"Large-scale destruction is well known in Detroit, but it is also underway in Baltimore, Philadelphia, Cleveland, Cincinnati, Buffalo and others at a total cost of more than $250 million," writes Timothy Williams. "Officials are tearing down tens of thousands of vacant buildings, many habitable, as they seek to stimulate economic growth, reduce crime and blight, and increase environmental sustainability."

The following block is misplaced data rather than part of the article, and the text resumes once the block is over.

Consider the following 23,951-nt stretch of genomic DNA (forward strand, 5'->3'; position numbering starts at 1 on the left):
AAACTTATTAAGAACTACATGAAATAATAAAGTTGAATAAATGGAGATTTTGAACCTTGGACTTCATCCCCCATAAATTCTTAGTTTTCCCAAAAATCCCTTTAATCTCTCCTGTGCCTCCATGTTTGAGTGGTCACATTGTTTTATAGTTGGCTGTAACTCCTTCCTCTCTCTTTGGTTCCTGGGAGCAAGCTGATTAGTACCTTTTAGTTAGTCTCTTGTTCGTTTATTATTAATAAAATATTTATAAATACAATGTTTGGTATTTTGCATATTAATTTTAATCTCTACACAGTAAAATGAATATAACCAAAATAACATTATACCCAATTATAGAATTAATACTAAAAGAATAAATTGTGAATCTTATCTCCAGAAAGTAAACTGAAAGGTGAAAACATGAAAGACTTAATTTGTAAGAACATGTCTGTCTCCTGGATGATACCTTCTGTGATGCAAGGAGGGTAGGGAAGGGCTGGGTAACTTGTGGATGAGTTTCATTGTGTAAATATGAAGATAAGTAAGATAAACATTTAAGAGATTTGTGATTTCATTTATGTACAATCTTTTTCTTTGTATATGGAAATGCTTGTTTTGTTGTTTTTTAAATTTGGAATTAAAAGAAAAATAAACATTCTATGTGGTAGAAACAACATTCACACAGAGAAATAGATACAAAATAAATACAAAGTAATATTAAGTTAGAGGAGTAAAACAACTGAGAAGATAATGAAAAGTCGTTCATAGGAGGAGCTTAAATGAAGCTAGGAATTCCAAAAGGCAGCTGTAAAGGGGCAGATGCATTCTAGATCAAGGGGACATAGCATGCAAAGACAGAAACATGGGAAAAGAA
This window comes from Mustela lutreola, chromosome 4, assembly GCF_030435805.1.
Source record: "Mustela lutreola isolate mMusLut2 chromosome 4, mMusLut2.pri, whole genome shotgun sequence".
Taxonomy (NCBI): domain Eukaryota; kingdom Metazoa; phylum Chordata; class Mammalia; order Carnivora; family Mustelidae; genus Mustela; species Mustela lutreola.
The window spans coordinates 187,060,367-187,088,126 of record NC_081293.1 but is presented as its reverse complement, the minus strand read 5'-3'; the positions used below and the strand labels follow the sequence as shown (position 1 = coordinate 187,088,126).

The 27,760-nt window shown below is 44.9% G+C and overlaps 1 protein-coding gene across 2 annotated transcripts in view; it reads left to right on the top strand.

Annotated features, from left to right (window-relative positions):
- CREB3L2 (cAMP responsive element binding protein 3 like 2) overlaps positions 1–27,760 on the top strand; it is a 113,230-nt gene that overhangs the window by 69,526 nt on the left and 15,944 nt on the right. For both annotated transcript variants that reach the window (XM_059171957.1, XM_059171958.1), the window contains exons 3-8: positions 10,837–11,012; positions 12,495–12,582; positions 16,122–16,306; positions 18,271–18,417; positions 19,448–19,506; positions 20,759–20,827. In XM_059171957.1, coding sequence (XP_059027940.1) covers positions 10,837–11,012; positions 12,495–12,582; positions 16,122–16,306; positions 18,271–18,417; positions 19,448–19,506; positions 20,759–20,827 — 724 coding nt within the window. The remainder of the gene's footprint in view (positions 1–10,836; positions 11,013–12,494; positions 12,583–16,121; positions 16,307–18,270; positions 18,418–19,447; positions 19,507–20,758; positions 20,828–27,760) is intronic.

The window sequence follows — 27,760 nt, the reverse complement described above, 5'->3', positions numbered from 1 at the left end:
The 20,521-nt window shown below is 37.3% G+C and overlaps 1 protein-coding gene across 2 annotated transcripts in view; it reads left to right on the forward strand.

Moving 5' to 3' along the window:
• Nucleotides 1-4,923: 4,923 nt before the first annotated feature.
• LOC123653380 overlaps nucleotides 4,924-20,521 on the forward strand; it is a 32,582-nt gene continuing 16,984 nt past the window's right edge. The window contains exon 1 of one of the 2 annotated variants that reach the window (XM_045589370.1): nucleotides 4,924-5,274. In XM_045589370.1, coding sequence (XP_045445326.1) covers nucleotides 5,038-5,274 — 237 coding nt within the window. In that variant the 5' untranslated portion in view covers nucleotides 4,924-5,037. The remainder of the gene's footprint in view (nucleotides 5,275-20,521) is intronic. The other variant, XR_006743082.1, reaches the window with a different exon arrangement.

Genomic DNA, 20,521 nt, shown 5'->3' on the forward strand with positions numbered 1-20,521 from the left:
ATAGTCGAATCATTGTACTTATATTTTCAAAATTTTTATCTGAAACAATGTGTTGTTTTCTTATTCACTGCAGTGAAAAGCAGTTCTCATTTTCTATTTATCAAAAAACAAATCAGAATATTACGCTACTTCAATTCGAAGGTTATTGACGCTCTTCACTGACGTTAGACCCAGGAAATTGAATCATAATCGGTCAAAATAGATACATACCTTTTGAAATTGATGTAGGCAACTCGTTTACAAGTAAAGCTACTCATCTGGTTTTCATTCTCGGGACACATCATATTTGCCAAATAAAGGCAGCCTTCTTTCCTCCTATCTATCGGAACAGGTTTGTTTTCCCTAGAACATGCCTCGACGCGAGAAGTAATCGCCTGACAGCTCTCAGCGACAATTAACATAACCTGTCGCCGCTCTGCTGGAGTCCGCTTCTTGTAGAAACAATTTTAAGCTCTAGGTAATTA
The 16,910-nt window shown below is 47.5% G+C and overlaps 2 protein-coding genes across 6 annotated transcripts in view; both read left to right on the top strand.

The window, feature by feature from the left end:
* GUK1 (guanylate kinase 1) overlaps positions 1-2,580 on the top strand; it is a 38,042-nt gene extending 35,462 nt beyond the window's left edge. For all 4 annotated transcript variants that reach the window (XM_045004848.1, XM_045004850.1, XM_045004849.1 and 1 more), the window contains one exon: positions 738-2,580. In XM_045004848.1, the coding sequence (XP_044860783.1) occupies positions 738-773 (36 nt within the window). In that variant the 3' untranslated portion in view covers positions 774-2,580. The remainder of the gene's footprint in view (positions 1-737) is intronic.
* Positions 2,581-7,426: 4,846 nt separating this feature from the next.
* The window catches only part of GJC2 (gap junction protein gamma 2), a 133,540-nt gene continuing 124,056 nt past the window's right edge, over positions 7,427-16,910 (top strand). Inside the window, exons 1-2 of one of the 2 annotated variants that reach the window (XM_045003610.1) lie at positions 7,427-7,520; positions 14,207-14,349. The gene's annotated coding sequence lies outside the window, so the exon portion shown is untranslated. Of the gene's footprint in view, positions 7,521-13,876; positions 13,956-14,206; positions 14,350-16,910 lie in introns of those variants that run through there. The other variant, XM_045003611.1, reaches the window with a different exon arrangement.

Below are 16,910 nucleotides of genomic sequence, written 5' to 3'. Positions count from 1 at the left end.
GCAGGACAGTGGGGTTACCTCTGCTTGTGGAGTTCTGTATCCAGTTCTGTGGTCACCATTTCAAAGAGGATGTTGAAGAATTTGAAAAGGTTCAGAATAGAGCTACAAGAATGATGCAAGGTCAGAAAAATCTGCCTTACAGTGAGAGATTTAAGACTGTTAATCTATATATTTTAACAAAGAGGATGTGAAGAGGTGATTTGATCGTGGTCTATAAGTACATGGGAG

"The continuing struggles of former manufacturing centers have fundamentally altered urban planning, traditionally a discipline based on growth and expansion," he continues. "Today, it is also about disinvestment patterns to help determine which depopulated neighborhoods are worth saving; what blocks should be torn down and rebuilt; and based on economic activity, transportation options, infrastructure and population density, where people might best be relocated. Some even focus on returning abandoned urban areas into forests and meadows."